The SRA can intervene in your practice. The allegations have to be serious for this to happen but they do not have to be proven at that stage. There are two ways intervention can take place. The first is that the order is given without notice, which is usually for serious financial issues involving client money. The second is by putting you on notice that they intend to make an application to the court for the order. At that stage, you can defend yourself by making representations to the SRA directly as to why they should not intervene. You might need to attend court and defend the application should the SRA continue with their actions.
If the order to intervene is given then you will be stopped from practising with that firm. Another firm will be appointed to take control of the files and the bank accounts will be suspended; you will have no access to the firm nor its accounts. For all intense and purposes, this is the end of the firm as far as trading is concerned as even if the allegations are later reduced or defended, time will have passed and the firm will have ceased trading. You will usually be suspended from practising at this stage. There are conditions that could be placed on your continued practising which could include no public facing role, handling of client money or be involved in the running of a law firm.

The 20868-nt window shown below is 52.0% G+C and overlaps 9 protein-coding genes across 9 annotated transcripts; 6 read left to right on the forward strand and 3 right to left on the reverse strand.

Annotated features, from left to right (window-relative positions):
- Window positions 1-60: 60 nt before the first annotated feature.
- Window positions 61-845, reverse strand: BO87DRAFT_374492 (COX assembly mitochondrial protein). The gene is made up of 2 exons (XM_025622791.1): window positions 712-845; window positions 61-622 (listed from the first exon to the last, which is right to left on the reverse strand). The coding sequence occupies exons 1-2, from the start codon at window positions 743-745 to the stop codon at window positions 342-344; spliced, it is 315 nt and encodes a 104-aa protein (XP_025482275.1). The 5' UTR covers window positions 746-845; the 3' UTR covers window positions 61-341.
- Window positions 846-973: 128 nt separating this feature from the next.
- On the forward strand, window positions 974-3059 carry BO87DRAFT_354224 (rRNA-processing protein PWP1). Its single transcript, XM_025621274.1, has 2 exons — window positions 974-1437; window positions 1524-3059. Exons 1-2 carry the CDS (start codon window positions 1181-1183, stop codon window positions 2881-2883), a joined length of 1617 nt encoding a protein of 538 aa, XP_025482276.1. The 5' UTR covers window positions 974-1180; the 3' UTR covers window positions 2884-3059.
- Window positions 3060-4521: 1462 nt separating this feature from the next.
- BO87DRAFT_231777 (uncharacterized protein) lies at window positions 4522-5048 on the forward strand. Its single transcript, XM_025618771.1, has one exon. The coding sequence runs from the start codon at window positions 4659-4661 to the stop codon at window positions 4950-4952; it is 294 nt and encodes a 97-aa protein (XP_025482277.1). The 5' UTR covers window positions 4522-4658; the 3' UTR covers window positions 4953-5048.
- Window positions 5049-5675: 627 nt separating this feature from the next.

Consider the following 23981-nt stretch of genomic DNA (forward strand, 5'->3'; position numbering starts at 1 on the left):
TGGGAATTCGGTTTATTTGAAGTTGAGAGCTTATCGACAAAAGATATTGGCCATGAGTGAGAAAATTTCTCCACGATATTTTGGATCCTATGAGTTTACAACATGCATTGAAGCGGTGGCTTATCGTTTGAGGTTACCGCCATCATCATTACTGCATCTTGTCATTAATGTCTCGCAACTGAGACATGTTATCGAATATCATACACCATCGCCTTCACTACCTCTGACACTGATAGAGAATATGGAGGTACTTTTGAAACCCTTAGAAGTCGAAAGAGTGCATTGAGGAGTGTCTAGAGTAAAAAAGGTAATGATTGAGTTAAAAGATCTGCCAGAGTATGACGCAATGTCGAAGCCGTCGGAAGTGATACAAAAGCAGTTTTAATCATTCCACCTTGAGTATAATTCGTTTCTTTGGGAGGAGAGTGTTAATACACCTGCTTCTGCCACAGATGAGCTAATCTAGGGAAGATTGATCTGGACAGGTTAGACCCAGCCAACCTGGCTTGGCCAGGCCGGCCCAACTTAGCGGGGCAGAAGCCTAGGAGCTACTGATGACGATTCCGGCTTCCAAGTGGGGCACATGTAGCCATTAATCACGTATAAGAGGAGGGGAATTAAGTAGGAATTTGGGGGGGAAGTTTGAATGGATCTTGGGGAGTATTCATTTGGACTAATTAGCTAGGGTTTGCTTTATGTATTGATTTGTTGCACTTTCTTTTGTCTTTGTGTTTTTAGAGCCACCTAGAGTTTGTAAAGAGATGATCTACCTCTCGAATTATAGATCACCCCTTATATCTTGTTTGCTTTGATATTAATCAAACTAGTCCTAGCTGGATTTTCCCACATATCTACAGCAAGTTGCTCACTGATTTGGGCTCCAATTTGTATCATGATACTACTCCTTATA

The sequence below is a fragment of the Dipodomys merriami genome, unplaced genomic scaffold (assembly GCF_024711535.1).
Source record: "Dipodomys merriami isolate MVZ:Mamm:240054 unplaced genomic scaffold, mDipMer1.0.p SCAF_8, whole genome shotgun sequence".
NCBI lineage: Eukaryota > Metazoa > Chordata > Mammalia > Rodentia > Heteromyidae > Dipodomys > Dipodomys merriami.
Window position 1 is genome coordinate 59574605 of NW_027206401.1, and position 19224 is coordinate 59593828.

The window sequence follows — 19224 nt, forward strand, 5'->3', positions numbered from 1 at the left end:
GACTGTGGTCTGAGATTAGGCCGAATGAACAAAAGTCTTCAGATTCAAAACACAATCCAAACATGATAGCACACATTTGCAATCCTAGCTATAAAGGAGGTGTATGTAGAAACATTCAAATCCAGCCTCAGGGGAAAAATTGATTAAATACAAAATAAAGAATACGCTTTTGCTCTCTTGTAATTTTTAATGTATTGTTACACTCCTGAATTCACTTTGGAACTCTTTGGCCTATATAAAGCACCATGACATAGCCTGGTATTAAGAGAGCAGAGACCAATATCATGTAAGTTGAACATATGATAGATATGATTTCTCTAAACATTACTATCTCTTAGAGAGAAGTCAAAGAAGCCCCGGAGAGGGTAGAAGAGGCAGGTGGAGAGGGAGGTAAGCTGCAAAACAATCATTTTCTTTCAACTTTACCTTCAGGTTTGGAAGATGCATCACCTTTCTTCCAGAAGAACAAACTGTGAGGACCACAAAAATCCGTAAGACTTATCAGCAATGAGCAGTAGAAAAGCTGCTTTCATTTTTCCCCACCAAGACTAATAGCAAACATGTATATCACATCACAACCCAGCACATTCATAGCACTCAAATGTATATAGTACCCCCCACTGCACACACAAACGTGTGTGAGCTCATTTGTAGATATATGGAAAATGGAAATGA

How can we help?
We can advise you on the option to appeal against the SRA’s decision to intervene with the high court. This appeal must be put in place within eight days of the intervention. The sooner you have a team that will manage the conduct of the process, the less draconian the entire procedure is. Additionally, we can assist you in making representations to the SRA that an intervention is not the appropriate decision. Finally, we can help you to avoid an intervention by the SRA by negotiating a voluntary closure. This is a cheaper alternative which better protects the reputation of the solicitor.